Last night I watched the first debate between Barack Obama and John McCain downstairs in our residence hall’s commons. We had a group of about forty Faculty Fellows, RAs, and first-years from our building and others. The students were largely pro-Obama it seemed to me: they laughed at McCain’s fumbling of names and groaned when he used his “Miss Congeniality” line a second time. [You can find a transcript of the debate here.]
About a dozen stayed afterward for a discussion of the debate (it was Friday night in New York City, after all), and I was surprised to find that many of them felt that McCain might have “won” because he seemed to get off the better one-liners. Quite a few professed to have had trouble following some of Obama’s answers. Some voiced frustration with both candidates’ reluctance to answer certain questions directly, and some wished that Obama had adopted McCain’s more direct style of attack. One woman, who suspected that McCain’s use of the word “naive” was in fact code for a certain kind of racial condescension, wished that Obama had found a subtle way to make McCain’s age an issue.
Most of the group was reluctant to name a “winner.” So I said that I would go out on a limb and declare that people would end up thinking of Obama as the “winner” of this debate, because he did the thing that he had to do in the first thirty minutes — like Kennedy in 1960, he had to appear “presidential” and lay to rest fears that he was not qualified for the job. The fact that the debate began with a discussion of the current financial crisis didn’t help McCain at all, and even though McCain seemed more comfortable (if a bit testy) during the later sections devoted to foreign affairs, Obama did what he had to do there as well: he showed that he was more than capable of handling the foreign-policy part of the president’s job.
What was missing, I suggested, using a phrase that I dislike but that has become part of the current political discourse, was a “game-changer” that would help McCain regain momentum. Something along the lines of Reagan’s “There you go again . . . ” or Lloyd Bentsen’s “Senator, you are no Jack Kennedy” or Al Gore’s notorious sighing and eye-rolling. But there was no signal moment that would be remembered. And in that case, the tie goes to Obama. To use a baseball metaphor: infield hit, safe at first.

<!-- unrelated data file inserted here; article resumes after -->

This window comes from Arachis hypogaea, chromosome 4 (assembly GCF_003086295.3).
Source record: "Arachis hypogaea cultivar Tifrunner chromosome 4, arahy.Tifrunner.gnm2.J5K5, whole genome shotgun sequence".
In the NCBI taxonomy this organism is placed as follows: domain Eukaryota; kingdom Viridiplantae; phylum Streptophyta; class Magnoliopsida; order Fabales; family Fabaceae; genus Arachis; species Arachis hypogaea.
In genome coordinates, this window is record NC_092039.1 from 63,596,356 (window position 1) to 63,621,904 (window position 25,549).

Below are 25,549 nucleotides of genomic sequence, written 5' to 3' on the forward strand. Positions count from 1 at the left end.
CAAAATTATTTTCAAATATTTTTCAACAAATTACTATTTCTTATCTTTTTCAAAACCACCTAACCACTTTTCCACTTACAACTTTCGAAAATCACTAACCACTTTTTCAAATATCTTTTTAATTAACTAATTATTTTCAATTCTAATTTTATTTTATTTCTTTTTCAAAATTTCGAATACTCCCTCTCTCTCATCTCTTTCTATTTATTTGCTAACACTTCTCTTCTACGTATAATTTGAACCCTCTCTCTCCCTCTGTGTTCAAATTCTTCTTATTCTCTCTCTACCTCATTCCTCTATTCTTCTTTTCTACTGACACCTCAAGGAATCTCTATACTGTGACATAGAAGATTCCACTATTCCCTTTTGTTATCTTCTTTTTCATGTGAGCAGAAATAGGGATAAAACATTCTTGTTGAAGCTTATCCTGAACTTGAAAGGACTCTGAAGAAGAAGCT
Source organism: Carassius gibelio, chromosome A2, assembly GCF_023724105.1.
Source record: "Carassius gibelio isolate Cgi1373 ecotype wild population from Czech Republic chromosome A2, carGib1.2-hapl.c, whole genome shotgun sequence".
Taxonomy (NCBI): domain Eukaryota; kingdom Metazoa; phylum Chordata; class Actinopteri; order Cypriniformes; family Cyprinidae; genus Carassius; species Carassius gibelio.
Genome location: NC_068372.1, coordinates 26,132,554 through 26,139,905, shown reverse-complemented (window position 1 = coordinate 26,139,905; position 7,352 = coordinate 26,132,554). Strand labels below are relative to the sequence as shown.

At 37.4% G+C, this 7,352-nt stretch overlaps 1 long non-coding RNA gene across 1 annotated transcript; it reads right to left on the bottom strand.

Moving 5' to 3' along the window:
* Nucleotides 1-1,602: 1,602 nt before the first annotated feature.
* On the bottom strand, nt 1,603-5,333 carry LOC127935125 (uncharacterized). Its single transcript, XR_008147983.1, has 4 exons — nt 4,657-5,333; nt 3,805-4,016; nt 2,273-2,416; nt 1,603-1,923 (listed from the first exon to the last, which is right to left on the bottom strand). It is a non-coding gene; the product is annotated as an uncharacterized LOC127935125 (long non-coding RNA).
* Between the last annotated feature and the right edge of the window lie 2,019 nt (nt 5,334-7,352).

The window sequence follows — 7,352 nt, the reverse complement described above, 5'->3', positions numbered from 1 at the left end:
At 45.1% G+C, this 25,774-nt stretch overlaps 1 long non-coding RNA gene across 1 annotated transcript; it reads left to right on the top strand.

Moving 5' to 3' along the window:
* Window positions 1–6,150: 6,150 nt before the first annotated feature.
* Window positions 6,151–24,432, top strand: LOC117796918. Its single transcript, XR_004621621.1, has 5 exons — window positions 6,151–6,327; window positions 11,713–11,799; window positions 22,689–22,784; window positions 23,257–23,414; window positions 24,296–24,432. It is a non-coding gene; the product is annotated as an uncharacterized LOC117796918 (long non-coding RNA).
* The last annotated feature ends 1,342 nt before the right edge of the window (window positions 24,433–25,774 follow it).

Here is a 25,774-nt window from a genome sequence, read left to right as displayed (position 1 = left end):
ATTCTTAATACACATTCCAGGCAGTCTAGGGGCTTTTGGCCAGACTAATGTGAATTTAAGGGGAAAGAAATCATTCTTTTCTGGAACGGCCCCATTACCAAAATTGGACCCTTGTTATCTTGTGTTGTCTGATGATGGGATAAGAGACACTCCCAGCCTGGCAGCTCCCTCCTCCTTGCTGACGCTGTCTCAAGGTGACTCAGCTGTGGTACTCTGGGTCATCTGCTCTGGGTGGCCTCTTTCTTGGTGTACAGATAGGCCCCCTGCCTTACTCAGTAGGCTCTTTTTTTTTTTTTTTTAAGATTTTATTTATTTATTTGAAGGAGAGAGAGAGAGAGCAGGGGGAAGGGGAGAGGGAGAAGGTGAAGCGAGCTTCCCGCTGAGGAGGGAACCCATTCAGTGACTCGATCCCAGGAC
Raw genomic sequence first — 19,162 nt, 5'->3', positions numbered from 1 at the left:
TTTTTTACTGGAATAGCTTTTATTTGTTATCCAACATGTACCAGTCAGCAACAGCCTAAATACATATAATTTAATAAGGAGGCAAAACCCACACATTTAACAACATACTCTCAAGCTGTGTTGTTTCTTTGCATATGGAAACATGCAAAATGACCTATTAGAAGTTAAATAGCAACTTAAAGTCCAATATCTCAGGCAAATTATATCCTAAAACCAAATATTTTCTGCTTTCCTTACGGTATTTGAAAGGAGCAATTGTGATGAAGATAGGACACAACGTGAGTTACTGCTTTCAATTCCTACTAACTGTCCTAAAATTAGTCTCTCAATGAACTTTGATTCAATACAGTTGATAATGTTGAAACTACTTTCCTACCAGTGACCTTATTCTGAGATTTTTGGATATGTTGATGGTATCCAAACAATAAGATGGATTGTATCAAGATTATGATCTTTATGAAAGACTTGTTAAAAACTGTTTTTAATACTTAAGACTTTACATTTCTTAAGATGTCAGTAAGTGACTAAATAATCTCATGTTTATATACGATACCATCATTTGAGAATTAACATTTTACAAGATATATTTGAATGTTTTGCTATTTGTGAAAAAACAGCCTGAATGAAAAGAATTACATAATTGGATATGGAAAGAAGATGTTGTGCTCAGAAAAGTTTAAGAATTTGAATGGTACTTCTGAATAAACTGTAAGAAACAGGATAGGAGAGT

The initial focus group reactions and polls seem to confirm my suggestion. CNN posted an article entitled “Round 1 in debates goes to Obama, poll says,” reporting that “a national poll of people who watched the first presidential debate
suggests that Barack Obama came out on top,” adding that “there was overwhelming
agreement that both Obama and John McCain would be able to handle the
job of president if elected.” Not good news for McCain, according to the article:
“It can be reasonably concluded, especially after accounting for the
slight Democratic bias in the survey, that we witnessed a tie in
Mississippi tonight,” CNN Senior Political Researcher Alan Silverleib
said. “But given the direction of the campaign over the last couple of
weeks, a tie translates to a win for Obama.”
Time magazine’s Joe Klein argued that “there was nothing in this debate that was a knockout blow–nothing that should change the current trajectory of the campaign.” And that trajectory favors Obama.
Indeed, one of my faculty colleagues suggested, as our discussion wound down, that Obama supporters should be heartened by a report he heard that afternoon on public radio, which cited an assertion on www.fivethirtyeight.com that if the election were held now, Obama would likely receive 300 electoral votes. By this morning, the site had raised that figure to 317.8.
I did find that heartening, because fivethirtyeight.com is Nate Silver’s site, the site that became famous when Silver outdid all the other pollsters in predicting Obama’s big win in the North Carolina Democratic primary last spring. I wrote about Silver in my post “Baseball and Politics” last June: he is the statistician who developed the PECOTA system of predicting likely success for baseball players based on a new way of thinking about how to contextualize historical data and players’ past performances.
Silver went out on a limb last February and predicted that the Tampa Bay Devil Rays would finish 88-74, improve on last year’s record by an astounding 22 wins. Silver based this prediction on a comparison of this year’s Tampa Bay team to the 1994 Cleveland Indians. Silver was right, although in fact he underestimated the Rays’ performance: the Rays won the AL East, beating out the heaviliy favored Red Sox and Yankees, and with one game left to play their record stands at 96-65! Moreover, Silver predicted that Rays’ rookie third baseman Evan Longoria would turn in a “Ryan Zimmerman-caliber performance of 20 to 25 homers accompanied by Gold Glove-quality defense.” As of tonight, Longoria has 27 home runs and 85 RBI and seems to be a lock for AL Rookie-of-the-Year honors.
So if Nate Silver is telling me that Barack Obama is looking good right now, I’m more than happy to take his word for it.